Encourage Online Students to Assess and Reflect

Quality Review Showcase

The Quality and High Quality online course reviews explore components proven to be best practices in online course design. This post showcases High Quality item, “Students are given multiple opportunities to self-assess and/or reflect on their learning (e.g., ungraded surveys, practice quizzes/activities, written assignments, discussions) throughout the semester.”

Becoming more aware of thoughts and processes can help students develop focused studying practices, as well as better understanding of personal strengths and challenges (Chick, “Metacognition”). In addition, asking students to assess their own work has several benefits; first, it encourages students to actively think about the strengths and weaknesses of their own work, instead of waiting for the teacher to provide initial feedback. It also helps the teacher better understand the thoughts and processes behind the student’s work that often goes unmentioned.

What Are Some Ways Your Online Course Can Be Designed to Meet This Standard?

  • Distribute a graded or practice quiz, or graded or ungraded survey at the beginning of the course about its main concepts, and then distribute a similar quiz or survey near the end. Select a quiz if you’d like students to view correct answers or if you prefer the answers to be graded; select a survey if you’re more interested in them getting credit for completing it, rather than right or wrong answers. At the end of the second quiz/survey, ask the students to reflect on their knowledge progression over the semester.
  • As one criteria of an assignment, ask students to assess their work by a provided rubric. What grade would they give themselves and why? 
  • Use the Polls tool to encourage students to check their own understanding throughout the online module. If the course has a face-to-face component, consider using a classroom response system.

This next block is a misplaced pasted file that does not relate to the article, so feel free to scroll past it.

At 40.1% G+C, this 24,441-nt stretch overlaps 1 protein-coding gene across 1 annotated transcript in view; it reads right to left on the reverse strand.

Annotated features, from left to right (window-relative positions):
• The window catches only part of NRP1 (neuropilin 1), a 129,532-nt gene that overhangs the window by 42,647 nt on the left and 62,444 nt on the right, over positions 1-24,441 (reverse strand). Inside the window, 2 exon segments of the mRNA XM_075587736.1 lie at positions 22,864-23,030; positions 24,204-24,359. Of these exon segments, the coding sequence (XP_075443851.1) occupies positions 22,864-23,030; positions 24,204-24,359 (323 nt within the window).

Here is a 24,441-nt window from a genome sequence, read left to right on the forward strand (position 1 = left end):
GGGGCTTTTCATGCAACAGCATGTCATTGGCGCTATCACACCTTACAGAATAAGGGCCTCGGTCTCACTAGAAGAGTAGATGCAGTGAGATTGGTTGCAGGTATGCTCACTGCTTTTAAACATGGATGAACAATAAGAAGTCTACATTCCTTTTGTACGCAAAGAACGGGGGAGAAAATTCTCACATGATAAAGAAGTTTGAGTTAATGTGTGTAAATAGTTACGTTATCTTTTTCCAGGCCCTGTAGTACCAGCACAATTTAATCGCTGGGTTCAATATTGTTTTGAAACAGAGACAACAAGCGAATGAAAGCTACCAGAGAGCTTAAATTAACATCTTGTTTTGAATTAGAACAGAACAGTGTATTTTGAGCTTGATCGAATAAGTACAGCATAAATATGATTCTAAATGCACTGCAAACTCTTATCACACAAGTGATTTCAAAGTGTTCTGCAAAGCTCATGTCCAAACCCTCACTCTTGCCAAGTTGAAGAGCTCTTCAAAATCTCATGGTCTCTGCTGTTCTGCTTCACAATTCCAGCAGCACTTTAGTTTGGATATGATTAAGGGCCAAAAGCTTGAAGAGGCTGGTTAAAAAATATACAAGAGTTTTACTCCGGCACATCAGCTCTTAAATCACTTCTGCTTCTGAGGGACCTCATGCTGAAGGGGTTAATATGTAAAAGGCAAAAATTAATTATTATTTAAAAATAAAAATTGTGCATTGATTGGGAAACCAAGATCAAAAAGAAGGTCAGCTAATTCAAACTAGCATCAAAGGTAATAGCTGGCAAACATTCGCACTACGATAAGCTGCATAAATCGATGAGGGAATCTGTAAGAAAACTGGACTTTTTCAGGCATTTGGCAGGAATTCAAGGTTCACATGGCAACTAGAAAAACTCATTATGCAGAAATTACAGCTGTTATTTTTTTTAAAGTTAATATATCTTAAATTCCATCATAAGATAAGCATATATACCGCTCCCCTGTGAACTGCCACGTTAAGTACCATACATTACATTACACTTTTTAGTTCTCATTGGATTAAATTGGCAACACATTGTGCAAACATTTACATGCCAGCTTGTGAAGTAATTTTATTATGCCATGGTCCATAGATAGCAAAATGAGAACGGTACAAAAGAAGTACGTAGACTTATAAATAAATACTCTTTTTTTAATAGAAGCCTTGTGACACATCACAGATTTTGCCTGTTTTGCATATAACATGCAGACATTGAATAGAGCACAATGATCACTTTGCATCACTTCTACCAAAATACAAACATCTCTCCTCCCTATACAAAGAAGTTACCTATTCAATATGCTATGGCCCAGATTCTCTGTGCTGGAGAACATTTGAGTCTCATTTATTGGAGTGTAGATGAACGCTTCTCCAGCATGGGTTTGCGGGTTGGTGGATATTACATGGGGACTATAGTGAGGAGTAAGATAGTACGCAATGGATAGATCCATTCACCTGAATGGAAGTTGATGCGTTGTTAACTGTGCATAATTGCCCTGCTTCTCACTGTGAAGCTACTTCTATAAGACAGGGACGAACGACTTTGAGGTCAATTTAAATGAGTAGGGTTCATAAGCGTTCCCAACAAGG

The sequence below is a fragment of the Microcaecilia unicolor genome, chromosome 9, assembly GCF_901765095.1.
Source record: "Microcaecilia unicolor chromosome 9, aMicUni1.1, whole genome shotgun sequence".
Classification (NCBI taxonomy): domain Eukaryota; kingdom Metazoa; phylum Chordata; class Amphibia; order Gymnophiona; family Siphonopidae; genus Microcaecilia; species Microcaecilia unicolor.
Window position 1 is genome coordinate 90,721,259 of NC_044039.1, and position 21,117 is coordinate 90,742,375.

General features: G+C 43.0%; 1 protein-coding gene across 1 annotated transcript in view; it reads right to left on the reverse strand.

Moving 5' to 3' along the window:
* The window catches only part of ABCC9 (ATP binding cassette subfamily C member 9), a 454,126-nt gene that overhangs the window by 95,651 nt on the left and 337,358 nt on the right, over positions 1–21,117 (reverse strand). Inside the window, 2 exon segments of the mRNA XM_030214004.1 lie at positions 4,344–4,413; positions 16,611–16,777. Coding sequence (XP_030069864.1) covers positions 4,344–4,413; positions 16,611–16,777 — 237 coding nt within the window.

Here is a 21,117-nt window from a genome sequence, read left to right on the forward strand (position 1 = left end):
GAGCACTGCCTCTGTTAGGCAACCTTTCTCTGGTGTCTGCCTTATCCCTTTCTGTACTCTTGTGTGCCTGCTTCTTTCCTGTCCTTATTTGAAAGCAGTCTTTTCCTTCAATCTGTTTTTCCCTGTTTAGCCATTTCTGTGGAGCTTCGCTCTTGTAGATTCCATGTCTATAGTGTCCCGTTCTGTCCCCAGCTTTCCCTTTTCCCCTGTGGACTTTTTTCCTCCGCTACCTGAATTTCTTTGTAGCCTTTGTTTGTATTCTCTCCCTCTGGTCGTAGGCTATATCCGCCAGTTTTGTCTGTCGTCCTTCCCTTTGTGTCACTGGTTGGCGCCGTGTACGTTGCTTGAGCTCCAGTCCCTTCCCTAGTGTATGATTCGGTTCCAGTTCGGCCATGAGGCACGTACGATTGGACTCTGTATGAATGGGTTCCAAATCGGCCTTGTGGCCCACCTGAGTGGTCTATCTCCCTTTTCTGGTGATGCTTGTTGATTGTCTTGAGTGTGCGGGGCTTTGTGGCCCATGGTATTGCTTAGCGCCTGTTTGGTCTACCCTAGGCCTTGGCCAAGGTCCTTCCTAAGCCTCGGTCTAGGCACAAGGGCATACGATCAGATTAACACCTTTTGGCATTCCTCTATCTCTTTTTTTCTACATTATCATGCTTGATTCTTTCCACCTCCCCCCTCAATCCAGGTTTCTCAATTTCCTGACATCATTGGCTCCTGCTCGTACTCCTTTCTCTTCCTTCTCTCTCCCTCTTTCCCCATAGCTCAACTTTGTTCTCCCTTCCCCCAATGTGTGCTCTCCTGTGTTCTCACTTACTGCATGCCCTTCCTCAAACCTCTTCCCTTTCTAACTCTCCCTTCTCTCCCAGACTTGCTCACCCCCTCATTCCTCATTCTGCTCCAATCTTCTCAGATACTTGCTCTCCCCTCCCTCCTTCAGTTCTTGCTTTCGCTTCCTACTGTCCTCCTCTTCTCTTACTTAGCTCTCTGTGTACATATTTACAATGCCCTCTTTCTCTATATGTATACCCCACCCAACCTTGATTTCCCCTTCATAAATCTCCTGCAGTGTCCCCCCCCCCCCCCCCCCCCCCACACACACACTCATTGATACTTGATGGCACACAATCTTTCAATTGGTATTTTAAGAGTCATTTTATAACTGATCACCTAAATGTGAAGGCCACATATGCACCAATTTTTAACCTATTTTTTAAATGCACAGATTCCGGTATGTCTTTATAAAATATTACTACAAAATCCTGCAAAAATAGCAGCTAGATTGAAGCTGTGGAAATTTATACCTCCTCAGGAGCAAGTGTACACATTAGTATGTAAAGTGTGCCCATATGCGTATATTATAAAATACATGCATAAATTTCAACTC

• Create an online discussion at the end of the semester and ask students to share their biggest takeaways from the course. Some of these can be shared the next time the class is taught (do not include student names).

What Does This Look like in a Real Online Course?

Example 1. Classroom Response System, Cecilia Milanes, LIT3383.

Dr. Milanes incorporated a classroom response system in her large, mixed-mode version of Women in Literature. Three polling sessions were employed in every face-to-face session which served multiple purposes, including taking attendance. One class polling question focused on female literary honorees, including Pulitzer Prize winners. The students surprised themselves with their lack of knowledge about important female writers. This item prompted students to reflect on this lack and why it might exist. Other questions asked students to think about their own studying practices (below), which then prompted an in-class discussion.

I take notes in class question

Example 2. Perceptions and Reflections Online Discussion, Sandra Wheeler, ANT3026.

At the beginning of the semester, Dr. Wheeler asks students to discuss their initial perceptions about the supernatural. Near the end of the semester, she asks them to revisit those initial perceptions and reflect on how the perceptions of the supernatural world may have changed after taking the class.

Pre reflection discussion post - screenshot
post reflection discussion post - screenshot


Chick, N. Metacognition. Vanderbilt University, Center for Teaching. Retrieved from https://cft.vanderbilt.edu/guides-sub-pages/metacognition/ 

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